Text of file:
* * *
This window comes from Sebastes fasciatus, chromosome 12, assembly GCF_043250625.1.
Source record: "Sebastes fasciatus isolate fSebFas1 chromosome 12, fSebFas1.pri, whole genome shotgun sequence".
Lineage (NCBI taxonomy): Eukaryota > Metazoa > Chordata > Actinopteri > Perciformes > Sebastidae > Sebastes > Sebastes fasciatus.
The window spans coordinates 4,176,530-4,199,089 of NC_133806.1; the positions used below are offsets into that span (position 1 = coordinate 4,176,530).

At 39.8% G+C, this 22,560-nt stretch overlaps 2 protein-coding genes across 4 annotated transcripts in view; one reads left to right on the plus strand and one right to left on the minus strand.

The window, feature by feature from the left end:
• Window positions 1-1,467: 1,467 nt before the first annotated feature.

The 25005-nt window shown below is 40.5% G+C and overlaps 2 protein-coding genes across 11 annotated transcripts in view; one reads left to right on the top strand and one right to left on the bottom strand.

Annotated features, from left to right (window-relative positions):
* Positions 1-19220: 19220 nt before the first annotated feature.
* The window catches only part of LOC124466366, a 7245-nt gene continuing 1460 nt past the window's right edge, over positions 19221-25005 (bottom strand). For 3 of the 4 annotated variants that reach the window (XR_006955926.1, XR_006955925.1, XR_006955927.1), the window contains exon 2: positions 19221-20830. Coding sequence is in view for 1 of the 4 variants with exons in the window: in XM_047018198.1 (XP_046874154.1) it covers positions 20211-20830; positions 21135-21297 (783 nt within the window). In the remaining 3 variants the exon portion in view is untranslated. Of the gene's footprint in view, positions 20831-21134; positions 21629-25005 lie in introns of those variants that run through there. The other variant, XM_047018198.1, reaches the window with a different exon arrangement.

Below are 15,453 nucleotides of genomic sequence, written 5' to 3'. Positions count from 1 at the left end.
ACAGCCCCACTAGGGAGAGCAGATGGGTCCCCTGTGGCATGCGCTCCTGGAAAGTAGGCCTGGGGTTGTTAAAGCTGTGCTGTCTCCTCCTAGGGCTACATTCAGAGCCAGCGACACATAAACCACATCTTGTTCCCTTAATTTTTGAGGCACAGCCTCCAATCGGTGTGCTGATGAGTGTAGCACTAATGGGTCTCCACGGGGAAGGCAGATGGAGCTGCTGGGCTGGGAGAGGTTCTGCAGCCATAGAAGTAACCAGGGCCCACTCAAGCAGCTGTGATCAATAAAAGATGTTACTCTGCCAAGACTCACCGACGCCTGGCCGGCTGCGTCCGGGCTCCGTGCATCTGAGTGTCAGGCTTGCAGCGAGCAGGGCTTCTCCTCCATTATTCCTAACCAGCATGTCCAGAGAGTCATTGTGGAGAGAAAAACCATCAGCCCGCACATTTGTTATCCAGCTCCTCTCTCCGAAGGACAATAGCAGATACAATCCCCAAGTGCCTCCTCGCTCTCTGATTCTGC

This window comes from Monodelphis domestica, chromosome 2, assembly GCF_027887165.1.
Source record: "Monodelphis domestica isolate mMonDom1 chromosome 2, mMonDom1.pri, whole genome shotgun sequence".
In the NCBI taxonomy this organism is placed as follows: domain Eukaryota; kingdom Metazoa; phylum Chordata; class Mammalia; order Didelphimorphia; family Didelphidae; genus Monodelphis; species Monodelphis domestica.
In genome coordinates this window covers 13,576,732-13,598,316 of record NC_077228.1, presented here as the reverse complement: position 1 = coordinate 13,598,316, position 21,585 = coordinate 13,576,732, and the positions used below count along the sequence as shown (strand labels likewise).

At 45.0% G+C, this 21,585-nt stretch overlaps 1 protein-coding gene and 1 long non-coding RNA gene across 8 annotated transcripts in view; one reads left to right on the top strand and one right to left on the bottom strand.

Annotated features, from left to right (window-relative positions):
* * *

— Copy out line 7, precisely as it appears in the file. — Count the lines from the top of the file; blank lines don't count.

• Window positions 1-1,467: 1,467 nt before the first annotated feature.